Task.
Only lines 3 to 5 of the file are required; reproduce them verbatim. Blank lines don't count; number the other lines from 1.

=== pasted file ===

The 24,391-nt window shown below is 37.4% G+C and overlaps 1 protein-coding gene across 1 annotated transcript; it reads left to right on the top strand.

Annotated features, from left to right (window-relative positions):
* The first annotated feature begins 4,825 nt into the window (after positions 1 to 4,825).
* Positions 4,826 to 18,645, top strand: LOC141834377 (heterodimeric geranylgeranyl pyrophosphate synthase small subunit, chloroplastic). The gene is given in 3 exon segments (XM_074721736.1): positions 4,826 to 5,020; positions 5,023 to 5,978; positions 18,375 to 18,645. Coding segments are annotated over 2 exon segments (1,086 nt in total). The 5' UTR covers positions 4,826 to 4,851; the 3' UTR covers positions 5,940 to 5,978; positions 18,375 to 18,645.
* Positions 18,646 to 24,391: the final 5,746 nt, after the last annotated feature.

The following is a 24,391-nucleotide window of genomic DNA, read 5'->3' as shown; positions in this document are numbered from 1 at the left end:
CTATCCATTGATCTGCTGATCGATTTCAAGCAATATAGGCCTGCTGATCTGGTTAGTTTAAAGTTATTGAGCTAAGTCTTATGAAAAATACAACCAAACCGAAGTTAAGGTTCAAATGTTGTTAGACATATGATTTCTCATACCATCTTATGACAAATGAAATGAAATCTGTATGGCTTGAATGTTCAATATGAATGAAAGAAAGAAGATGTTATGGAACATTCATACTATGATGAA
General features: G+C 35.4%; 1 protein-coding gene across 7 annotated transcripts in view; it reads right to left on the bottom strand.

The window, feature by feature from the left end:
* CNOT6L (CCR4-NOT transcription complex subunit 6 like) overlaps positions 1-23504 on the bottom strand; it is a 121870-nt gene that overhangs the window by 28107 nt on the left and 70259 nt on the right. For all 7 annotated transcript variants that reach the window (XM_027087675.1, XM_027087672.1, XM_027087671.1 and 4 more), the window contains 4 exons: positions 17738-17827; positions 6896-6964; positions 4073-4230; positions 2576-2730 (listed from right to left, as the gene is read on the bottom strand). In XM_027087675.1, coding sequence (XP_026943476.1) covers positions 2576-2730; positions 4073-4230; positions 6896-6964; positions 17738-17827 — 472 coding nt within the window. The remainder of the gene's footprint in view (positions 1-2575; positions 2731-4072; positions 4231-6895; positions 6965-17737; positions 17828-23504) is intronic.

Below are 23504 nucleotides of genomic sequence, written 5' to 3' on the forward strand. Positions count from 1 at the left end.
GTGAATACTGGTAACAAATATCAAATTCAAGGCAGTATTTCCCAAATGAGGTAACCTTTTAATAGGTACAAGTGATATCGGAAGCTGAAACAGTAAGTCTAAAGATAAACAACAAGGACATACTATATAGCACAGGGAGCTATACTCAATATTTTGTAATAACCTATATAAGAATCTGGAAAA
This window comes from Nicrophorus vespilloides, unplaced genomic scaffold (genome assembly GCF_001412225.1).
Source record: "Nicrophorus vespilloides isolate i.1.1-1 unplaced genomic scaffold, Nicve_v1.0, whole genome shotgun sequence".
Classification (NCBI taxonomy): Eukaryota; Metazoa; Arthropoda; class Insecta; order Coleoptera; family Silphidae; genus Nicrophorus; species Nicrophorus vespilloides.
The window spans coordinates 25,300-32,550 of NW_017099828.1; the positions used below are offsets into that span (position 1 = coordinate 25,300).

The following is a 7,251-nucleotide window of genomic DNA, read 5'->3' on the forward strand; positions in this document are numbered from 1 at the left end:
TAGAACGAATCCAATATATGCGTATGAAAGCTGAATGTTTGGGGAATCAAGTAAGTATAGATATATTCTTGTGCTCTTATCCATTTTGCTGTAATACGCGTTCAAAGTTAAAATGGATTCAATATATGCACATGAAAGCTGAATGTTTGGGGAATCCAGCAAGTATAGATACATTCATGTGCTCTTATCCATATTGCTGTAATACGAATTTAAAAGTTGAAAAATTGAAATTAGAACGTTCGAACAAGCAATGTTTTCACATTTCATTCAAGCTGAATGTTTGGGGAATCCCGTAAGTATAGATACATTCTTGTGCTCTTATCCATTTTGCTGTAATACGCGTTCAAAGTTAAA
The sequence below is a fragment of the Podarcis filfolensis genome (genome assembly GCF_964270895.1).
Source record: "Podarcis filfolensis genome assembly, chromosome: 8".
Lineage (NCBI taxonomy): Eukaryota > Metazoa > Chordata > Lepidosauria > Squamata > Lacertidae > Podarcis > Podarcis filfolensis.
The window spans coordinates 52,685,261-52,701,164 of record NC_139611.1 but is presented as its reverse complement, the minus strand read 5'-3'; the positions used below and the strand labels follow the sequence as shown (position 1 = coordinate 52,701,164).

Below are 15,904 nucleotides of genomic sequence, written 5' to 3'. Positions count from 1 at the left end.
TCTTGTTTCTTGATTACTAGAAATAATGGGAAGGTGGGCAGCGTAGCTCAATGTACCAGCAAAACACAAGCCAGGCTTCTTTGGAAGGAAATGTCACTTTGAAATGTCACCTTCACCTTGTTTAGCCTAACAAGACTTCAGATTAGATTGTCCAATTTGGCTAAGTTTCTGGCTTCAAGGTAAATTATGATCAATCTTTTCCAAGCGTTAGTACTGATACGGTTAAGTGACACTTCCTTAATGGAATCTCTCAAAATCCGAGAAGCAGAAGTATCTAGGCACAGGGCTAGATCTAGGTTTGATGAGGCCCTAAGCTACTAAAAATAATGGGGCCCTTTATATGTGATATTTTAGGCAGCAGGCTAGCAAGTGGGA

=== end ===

* The first annotated feature begins 4,825 nt into the window (after positions 1 to 4,825).
* Positions 4,826 to 18,645, top strand: LOC141834377 (heterodimeric geranylgeranyl pyrophosphate synthase small subunit, chloroplastic). The gene is given in 3 exon segments (XM_074721736.1): positions 4,826 to 5,020; positions 5,023 to 5,978; positions 18,375 to 18,645. Coding segments are annotated over 2 exon segments (1,086 nt in total). The 5' UTR covers positions 4,826 to 4,851; the 3' UTR covers positions 5,940 to 5,978; positions 18,375 to 18,645.
* Positions 18,646 to 24,391: the final 5,746 nt, after the last annotated feature.